I buy a manual every few years usually when switching bullets to try something different. I could probably shoot my current load for the rest of my life but where's the fun in that?
I find the online offerings severly lacking as far as different components go, if they have my bullet, they usually won't have my powder and vice versa. But if you find them adequate for your intended purpose save your cash for components.
Bottom line onlne info gets you rolling, manuals give you options.
"...my question would be is there any reason for a semi-experienced handloader with web acess need to buy a manual? "
No. Not unless you are looking for info on a new power or new cartridge, maybe not even then if you use the makers web sites.
No matter what some "new" manual has in it, or what bullet and powder lot or case or primer they used, the basic rule of "start low and only work up to max unless you see over pressure signs" takes care of it all. It sometimes appears some folks simply go straight to the max listed charges expecting to get the same safe results. That's not so and doing it that blindly could get them blinded for sure.
Your chamber pressure will ALWAYS be different from the book makers because their rifle is different from yours. Thus it's imperative we actually work up our own loads no matter what a "new book" says. Most of the time our results will produce lower pressures and speeds than the tightly chambered test rifles. Meaning, the book data is NOT "lawyered up", any differences are because the guns are different. The makers publish what they got and WE have to apply what they say with a bit of intelligence.
I probably have some thirty manuals gathered slowly over 45+ years of reloading because I like to read them, not because I 'need' them. I sure don't do any significant cross referencing between them, I pick a powder and start charge and develop my load, period, with an eye towards what the book says was their maximum.
Firearm safeties & reloading manuals..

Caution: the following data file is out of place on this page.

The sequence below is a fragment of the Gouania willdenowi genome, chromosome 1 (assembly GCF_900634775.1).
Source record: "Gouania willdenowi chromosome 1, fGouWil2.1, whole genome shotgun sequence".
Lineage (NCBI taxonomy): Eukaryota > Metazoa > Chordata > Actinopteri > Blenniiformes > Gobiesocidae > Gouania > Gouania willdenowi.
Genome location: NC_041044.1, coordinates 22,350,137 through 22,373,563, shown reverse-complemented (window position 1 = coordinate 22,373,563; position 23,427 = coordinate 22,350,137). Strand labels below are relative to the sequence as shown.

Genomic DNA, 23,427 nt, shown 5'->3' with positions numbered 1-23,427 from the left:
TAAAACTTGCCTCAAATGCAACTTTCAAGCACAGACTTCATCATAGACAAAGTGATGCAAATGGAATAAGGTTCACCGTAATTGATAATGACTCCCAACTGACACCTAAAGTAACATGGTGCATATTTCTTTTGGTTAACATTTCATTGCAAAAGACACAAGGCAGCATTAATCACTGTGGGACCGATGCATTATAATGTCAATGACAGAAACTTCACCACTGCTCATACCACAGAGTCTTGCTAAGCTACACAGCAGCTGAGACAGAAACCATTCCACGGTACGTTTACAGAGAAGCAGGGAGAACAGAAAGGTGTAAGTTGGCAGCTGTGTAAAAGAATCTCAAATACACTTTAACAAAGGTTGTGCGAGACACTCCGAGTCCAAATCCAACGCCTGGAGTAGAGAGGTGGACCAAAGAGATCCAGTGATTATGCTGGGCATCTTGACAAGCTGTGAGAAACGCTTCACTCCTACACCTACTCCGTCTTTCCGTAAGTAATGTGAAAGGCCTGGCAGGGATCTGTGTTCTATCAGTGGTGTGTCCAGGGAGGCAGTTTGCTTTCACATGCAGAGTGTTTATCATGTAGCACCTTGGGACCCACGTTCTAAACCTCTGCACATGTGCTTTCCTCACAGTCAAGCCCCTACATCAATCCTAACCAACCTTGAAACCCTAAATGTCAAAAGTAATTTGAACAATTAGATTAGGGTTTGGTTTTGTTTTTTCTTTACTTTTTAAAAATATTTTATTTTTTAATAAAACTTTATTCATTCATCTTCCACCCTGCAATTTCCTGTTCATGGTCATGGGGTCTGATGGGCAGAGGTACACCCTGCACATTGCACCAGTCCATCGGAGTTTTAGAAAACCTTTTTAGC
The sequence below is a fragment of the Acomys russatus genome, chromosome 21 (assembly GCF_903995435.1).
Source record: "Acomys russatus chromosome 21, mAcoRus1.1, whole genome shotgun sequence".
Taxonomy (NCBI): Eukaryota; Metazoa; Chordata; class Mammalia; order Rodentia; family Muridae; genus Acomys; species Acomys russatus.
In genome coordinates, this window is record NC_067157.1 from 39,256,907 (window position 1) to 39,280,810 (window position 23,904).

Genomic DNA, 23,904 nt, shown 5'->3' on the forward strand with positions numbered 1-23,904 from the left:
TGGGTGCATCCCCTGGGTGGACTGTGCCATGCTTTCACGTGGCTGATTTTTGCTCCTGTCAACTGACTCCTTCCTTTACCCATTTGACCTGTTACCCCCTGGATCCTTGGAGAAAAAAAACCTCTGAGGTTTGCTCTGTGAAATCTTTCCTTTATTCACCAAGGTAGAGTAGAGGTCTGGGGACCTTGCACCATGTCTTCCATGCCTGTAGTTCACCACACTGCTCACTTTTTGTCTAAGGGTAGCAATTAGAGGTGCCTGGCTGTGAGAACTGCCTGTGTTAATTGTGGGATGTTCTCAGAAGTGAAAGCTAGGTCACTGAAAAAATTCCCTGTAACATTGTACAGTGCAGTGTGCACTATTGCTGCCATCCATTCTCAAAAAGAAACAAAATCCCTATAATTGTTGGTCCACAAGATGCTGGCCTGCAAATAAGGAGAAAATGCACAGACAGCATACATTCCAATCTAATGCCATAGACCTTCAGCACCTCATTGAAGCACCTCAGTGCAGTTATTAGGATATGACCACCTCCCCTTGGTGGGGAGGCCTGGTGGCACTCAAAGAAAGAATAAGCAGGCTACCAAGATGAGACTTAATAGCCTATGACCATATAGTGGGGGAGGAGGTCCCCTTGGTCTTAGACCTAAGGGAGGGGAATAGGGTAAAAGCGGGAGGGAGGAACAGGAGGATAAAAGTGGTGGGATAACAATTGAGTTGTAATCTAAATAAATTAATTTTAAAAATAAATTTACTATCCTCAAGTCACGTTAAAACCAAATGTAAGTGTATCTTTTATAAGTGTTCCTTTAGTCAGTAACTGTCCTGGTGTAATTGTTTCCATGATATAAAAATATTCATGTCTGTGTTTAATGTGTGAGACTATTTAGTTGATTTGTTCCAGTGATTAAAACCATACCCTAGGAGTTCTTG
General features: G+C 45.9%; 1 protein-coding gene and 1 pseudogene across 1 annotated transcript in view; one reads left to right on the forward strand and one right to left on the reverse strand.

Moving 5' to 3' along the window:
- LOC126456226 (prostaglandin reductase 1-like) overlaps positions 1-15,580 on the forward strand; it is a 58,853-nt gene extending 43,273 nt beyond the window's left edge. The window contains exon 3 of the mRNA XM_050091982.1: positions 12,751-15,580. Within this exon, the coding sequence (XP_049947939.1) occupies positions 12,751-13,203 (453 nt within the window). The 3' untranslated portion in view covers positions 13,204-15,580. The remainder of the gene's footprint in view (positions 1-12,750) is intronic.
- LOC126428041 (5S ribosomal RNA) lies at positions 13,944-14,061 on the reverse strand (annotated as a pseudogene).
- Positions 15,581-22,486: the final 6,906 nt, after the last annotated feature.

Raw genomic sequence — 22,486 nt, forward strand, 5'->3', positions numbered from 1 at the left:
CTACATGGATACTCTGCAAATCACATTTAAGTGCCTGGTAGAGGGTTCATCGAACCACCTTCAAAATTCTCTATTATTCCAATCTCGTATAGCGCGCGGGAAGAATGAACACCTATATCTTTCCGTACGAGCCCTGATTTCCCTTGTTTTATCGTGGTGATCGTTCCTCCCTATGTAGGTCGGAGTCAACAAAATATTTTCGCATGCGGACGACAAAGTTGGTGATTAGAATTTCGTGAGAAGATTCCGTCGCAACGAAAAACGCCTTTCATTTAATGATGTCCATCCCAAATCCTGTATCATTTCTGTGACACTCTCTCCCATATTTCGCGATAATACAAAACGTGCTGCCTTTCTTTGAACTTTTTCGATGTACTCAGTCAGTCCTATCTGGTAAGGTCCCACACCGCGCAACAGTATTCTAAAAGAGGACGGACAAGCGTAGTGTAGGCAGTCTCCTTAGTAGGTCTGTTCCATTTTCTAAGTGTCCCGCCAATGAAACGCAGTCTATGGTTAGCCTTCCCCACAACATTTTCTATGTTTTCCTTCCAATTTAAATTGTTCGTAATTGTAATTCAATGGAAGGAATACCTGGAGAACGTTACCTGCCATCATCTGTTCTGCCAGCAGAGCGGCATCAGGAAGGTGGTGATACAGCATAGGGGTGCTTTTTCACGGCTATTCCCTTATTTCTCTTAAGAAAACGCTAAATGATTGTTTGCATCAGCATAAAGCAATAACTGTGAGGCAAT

Both amount to crutches for a walking man. And before long, he ends up actually needing them...
You can eliminate accidental discharges by never, ever, chambering a round until actually shooting.
You can use any reloading source you like, provided you follow the golden reloading rule:
-Always work up, with ANY change-
ReloadersNest [a loose source]
QuickLoad [to calibrate source to my components]
Oehler chronograph [calibration tool]
Local thinking [Common sense]
You have to assume any source is wrong, and any gun is loaded, until verifying otherwise.
You don't need a book for this.
All are great points and some I hadnt thought of. Some of your discussions go a bit more in depth than what I was getting at. Basically what I ment is why go out and buy, for instance, a Hodgdon Manual when you can go right to the Hodgdon website and load data and get the same exact thing for free.
I guess another point I gave up on buying a manual was when I started using RL-17 in my 300wsm. I checked several manuals that didnt even have data for RL-17 and I found no reason to Buy a $30 book just to get one basic starting point for one cartridge and bullet weight. Plus I would have had to wait until the next printing to get what I needed and I wanted to have that load for hunting season. I went to the Alliant site and found a good starting point in about 5 minutes for that specific powder.
I get the inpression that some may feel this is reckless but I dont see how it can be too bad when you are gaining data from the manufactuers web page. Whats the difference?
Thanks its great to hear all your input! We are all set in our techniques of handloading but its good to hear some differnt thought processes.
"Skin that one, pilgrim, and I'll get you another!"
I guess I am a bit different. I cross check many different manuals and go with the averages. Many manuals will give an accuracy load on the best powder that worked in their bbl. I like that info because it helps me narrow down powders. Usually a powder not listed is for a reason. (unless it's new) My collection of manuals gives me many different powder options. I still always start at the min load and work up to the velocity I am striving for. I have found in many non custom guns approaching the max is not a good idea. A couple of my guns REFUSE to let me take the velocity where I need it even though the manual says it's safe. I would much rather have an accurate rifle than one that travels in the mid threes but is not consistent. JMHO
I have manuals from Sierra, Nosler (two of them), Hornady, and Speer, I'd buy one from Berger but they don't have one. I haven't purchased the Barnes manual because I only shoot one Barnes bullet.
I also have QuickLoad and all the free powder company manuals I can find.
I use the bullet maker's manual, the powder company manual, and QuickLoad to zero in on the powder to use and the charge weight range for the first ladder test with any new bullet. Frequently QuickLoad is a lot closer to predicting what my MV will be than the bullet makers and powder makers manuals.
I definitely recommend having and using some bullet makers manuals, but I don't regard them as the gold standard at all.
"For a successful technology, reality must take precedence over public relations, for nature cannot be fooled." R. Feynman. (Last sentence of the Feynman appendix to the Space Shuttle Challenger Report.)